Fitness+ is a new $9.99/month (or $79.99/year) exercise video subscription service from Apple. With all the free workouts available on YouTube and similar paid offerings from the likes of Peloton, it needs to be excellent to stand out. So, is it? Let’s find out.
The Watch Requirement
Fitness+ is “powered by the Apple Watch” which means you need one to use it. You can’t even sign up without at least an Apple Watch Series 3 or newer. So, this review kind of needs to be split in two.
First up, if you don’t already own an Apple Watch or intend to buy one, Fitness+ is not worth it. On top of the $80 per year (after a three-month free trial), you’ll have to pay at least another $199 for a Series 3 (which we don’t actually recommend—the SE is a much better value); more if you want a newer watch. Fitness+ is very good, but it’s not so good it’s a reason to buy a watch. If you don’t have an Apple Watch and you had to include that purchase to access the service, we’d score it about a three out of ten. Feel free to read on to see what the fuss is about, but for the rest of the review, I’m going to be focusing on people who already own Apple Watches, intend to buy one anyway, or at least are highly considering it for non-Fitness+ reasons.
If you already own an Apple Watch, Fitness+ is a much more interesting prospect. At $10/month, it’s cheaper than similar services from Les Mills and Peloton. Of course, there’s always free YouTube videos, personal trainers doing Instagram Live workouts, and dozens of other apps offering workout plans, but it then comes down to personal preferences whether Fitness+ offers enough for the money. There isn’t some crazy Apple tax slapped on, so this review should help you decide.
What’s On Offer?
Fitness+ offers 9 different kinds of workout types from 21 personable personal trainers. The categories are:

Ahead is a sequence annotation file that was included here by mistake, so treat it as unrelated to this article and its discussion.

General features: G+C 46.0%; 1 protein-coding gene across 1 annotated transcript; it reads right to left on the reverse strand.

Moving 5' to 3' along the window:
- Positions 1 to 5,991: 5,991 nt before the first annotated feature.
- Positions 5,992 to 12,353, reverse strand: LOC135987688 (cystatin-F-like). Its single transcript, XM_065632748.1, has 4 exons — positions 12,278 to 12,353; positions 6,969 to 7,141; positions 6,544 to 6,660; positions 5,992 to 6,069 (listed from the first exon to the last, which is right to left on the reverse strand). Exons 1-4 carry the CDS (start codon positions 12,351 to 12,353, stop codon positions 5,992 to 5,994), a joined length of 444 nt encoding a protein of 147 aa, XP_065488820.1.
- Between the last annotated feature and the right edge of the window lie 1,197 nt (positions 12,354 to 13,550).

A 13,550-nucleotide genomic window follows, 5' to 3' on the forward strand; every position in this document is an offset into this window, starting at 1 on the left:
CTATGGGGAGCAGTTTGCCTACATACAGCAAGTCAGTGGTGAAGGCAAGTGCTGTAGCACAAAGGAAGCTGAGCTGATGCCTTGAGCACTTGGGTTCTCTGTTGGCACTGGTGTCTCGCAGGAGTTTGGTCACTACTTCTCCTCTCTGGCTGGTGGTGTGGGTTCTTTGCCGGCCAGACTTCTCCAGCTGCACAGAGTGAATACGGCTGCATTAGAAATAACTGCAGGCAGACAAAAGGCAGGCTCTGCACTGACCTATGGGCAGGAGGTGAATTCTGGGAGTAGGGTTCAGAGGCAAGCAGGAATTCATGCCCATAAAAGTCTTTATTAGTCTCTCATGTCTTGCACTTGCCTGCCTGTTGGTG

- High-intensity interval training (HIIT)
- Mindful Cooldown
There are about 200 workouts live now, with more being added every week. Each one is between 5 and 45 minutes long with a warm up and cool down. The app makes it easy to sort and filter through all the options.
For the majority of Fitness+ workouts, you don’t need much more than a bit of space to swing your arms about and maybe an exercise mat so you don’t slip. The exceptions are strength workouts (and a few HIIT ones) which require two small dumbbells, and the treadmill, cycling, and rowing classes that need the stated cardio trainer. Apple lists the equipment used in the videos on its website.
What supposedly sets Fitness+ apart is how it tightly integrates with your Apple Watch (and other Apple devices). You view a workout on an iPhone, iPad, or Apple TV, and your heart rate and total calories burned are displayed live from your Watch. There’s also the “Burn Bar” that tells you how your workout stacks up to other people similar in age, weight, and gender who’ve done the same class. It’s not quite the same as the live rankings you get during a live Peloton Bike workout, but it does give some sense that other people are working out too.
So far, so decent. But is it any good?
A Great App
The Fitness+ app is genuinely great and easy to use. The filters are perfect for surfacing the exact workout you want to do. I was able to quickly find a 10-minute HIIT class set to country music, for example. As the number of classes increases, the filters are only going to become more useful and important.
Similarly, the app does a very good job of suggesting similar workouts to the ones you’ve been doing. You can also save your favorite workouts so you can revisit them—and even download them for when you don’t have an internet connection.
All in all, the app is one area where Fitness+ is significantly better than unsorted free fitness classes on YouTube or Instagram. Finding what you’re looking for isn’t a challenge and there are no pre-roll ads to worry about. If this kind of guided training is something you like to do and you don’t want to just repeat the same three videos, then Fitness+ may be worth it purely for just how well organized the app is. It will save you a lot of time every workout.
High Quality Coaching
If you don’t like the coach, odds are you aren’t going to enjoy the workout—no matter how well programmed it is.
Apple has covered as many bases as it can with its collection of 21 different coaches. For all that they’re a diverse bunch, they all lead every workout with the same perma-smile and slightly-out-of-breath-to-let-you-know-this-is-hard-work-for-me-too coaching style. If it feels their likability feels a little manufactured, it’s probably because it is. Apple, after all, has a certain image it needs to maintain. Still, though, it’s effective and I genuinely liked every trainer I tried.